Nutritional Benefits Of Figs
So, are figs healthy? The certainly have quite a few nutritional benefits, the biggest one being that they are very high in fiber. Figs are a great source of soluble fiber. This helps keep you full longer and helps relieve constipation. They are also rich in many important vitamins and minerals. For example, figs are loaded with Vitamins A, B1 and B2, manganese, potassium, magnesium, copper, iron, and phosphorus. So, spreading a little fig jam on your toast is a great way to start your day!
How Do You Eat Fig Jam?
- So, once you make this homemade fig jam, what do you do with it? Here are a few ways to use up a jar of jam (and not just the fig kind!)
- Make your own fruit-flavored yogurt. (just spoon it onto plain or vanilla yogurt)
- Bake some on brie. Top a wheel of brie with a few spoonfuls of jam. Wrap the whole thing in phyllo dough or puff pastry. Bake at 400 degrees for about 10 minutes
- Add some to a pan sauce for meat. Fig jam makes a nice glaze!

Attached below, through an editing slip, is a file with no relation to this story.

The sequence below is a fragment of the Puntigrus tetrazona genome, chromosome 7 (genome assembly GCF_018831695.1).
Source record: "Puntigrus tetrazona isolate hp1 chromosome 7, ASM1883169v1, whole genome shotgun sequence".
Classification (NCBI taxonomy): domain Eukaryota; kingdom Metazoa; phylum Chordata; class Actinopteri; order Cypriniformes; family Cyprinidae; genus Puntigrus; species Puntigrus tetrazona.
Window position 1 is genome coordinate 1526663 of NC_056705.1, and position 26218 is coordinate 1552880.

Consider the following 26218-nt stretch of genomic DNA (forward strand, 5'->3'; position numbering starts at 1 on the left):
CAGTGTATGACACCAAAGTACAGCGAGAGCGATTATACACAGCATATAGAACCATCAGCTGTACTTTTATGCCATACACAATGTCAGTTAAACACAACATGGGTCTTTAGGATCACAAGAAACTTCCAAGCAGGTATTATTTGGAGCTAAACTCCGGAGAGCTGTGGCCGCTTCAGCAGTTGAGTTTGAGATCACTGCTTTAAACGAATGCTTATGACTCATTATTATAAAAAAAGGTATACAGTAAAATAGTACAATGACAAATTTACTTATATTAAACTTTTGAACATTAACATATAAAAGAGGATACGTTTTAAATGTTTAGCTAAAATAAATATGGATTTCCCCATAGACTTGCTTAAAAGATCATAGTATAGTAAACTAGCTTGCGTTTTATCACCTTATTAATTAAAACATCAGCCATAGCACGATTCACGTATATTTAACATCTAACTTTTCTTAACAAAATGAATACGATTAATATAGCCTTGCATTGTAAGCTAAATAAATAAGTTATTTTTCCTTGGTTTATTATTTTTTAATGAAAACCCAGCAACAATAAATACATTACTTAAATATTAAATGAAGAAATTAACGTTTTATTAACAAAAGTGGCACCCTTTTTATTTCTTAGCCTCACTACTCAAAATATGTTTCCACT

- Top creamy desserts with it like cheesecake or pudding.
- Make stuffed French toast. Just use a thick slice of bread and use a knife to slice it open and spread the jam inside.
Easy Fig Jam Recipe
So, the thing that turns me off from making most jam is the whole pectin and canning thing. I have tried it once or twice with very little luck. I know some people think it is incredibly easy but I am not one of them! This fig jam is not canned! You just cook the figs down on the stove for an hour with some water, sugar and a bit of lemon juice. Mash with a potato masher to make it a tad bit less lumpy and let cool. That is it! Then just chill and use wherever you want a bit of fig jam!
I will be making a fig jam appetizer with it this weekend so make sure you stop back by next week for the recipe. But, even if you don’t want to get very creative with your homemade fig jam, it tastes delicious on a plain old English muffin.
- Into a medium sauce pan place the water and sugar
- Heat over medium high heat until sugar is dissolved
- Add figs and lemon juice
- Bring to a boil
- Reduce heat to a simmer and cook one hour, partially covered
- Mash with a potato masher if you prefer a slightly less chunky fig jam
- Let cool and store in a glass jar in the refrigerator for up to 2 weeks
(Source: by Diane Hoffmaster )